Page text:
Getting on the Road to a Long Life: Secrets of the Very Old
A centenarian living today saw eighteen presidents serve the United States
through two World Wars, the civil rights and womensí liberation movements and
the rise and eventual fall of Communism. If he worked on a farm, he saw the
progression from horses to tractors, and a Model T tooted its way down the
street. He is older than the Empire State Building, bubble gum and Mickey Mouse.
Can you image what you would get to see if you lived till 100? Houses on Mars?
Flying cars? Your great-great grandchildren? Well, thereís no magic formula that
can help you expand the limits of human age (not yet anyway), but you do have
some control over your maximum life span.
"The average person has the ability to reach about 88." says Thomas Perls, MD,
MPH, Director of the New England Centenarian Study, "but thereís a great deal of
variation around that with the average person falling short about 10 years."
Reaching 88 is one thing, but in the 2000 census, over 50,000 Americans reported
being a centenarian, 100-years-old or more. And this part of the population is
the fastest growing in the United States. All these people must have done
something right to keep their minds and bodies going strong for all those years.
The New England Centenarian Study took a look at these very senior citizens to
see what they had in common.
Good Genes To Power Your Motor
Extreme old age is very much connected to your genes. In one family involved in
the study, for example, five out of nine siblings lived till at least 100 years
of age. This family likely carried a genetic predisposition that lowered their
risk of cardiovascular and other serious diseases.
Being born with two X chromosomes certainly helps, too, as 85 percent of
centenarians are female. It is somewhat unclear why this is, but, according to
Perls, the female secret to long life lies in menstruation. While only
preliminary evidence exists, it is thought that iron levels are responsible;
women tend to have lower iron counts than men because they lose a considerable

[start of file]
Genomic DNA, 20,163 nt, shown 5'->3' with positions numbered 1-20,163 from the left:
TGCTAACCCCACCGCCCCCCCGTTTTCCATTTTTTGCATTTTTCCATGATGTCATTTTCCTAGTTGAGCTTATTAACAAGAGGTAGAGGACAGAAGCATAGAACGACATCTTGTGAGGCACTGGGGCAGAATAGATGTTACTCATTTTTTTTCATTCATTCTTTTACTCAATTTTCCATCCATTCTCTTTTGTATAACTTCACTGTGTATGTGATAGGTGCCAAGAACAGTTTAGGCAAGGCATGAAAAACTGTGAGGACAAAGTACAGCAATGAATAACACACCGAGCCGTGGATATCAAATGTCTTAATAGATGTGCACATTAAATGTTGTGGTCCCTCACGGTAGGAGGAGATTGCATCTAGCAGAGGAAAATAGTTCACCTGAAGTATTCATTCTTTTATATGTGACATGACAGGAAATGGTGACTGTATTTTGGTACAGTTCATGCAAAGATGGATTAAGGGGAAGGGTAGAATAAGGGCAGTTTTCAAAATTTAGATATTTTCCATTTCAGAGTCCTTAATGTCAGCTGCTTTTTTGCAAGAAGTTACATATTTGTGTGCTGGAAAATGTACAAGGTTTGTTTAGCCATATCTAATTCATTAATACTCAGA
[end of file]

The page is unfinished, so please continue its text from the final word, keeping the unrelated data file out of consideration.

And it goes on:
portion of blood every four weeks or so during their period. Iron produces free
radicals in the body, the element that drives aging. So, less iron means slower
aging. Many centenarian women reported having a child after the age of 40,
indicating they had a slowly aging body, possibly due to their increased number
of menstrual periods that lowered iron levels.
So, how can a man compete with a woman? Well, Perls, for example, donates blood
every eight weeks, in part to be altruistic, but also to lower the number of
free radicals in his body. (He says that heíd do it every four weeks if he were
allowed.) In one study, men that donated blood just twice a year had a 20
percent reduction in the formation of preoxidized lipids, the predecessor of
While there may be more women over 100, centenarian men have it better
health-wise. Of all the centenarians, in general, men that live to 100 have
better physical and mental conditions because they must be in particularly good
health to live as long as women.
Routine Maintenance and Upkeep
Itís not all about your genes, however. You can have the best genes possible and
still die quite early as it is estimated that genes are only 30 percent of the
long-life equation. Most centenarians reported regular, moderate exercise and a
healthy diet. The point is, even if you have no family history of heart disease,
you can certainly clog your arteries and raise your risk for stroke and heart
attack by eating fatty foods, smoking and not exercising.
And yes, some people can get away with smoking, others can get away with being a
little bit overweight, but the more careful you are, the better your chances of
"Unlike the lottery, you donít always need to get all six numbers to win, itís
variable, some people have to do everything right, and others can get away with
a few things." Perls says.
Preventing disease is important, because it lessens hospital stays and allows
you to stay active. Centenarians in this study were all generally healthy till
at least 90 years of age. In fact, only 42 percent of centenarians had any
age-related illness after the age of 80. And most suffer only from arthritis,
which can be treated with medication, and cataracts, which are usually corrected
by surgery. This changes the general belief that with age comes disease, loss of
vitality and the need for assistance.
"Many people who get to this age have lived the majority of their life with good
function. Itís a very optimistic view of aging." Perls says.
Taking Control of the Wheel
So what can you start doing now to expand your age limitations and join the most
quickly growing portion of the population? Perls recommends that you stop
smoking and eating so much red meat. If you are overweight, lose a few pounds.
Lower stress and take an aspirin a day to lower vascular risk. Donate blood;
even if the evidence for its health-benefits are not totally clear, it canít
hurt. Exercise not only your body, but also your brain to delay the onset of
age-related mental deterioration. Most importantly, treat your body well, thatís
the vehicle that is going to get you down the road towards a long life.
"If you treat your body like a car and do everything you need for upkeep, you
should be able to get it the 100,000 miles itís supposed to go." Perls says,
"but if you mistreat it, itíll only go 70,000 miles."
And remember, even if you have a grandfather that lived till 120, itís not a
guarantee for a long life.
"Maybe you were born with a Volvo [and have really good genes for aging]." says
Perls, "but you can ruin a Volvo too."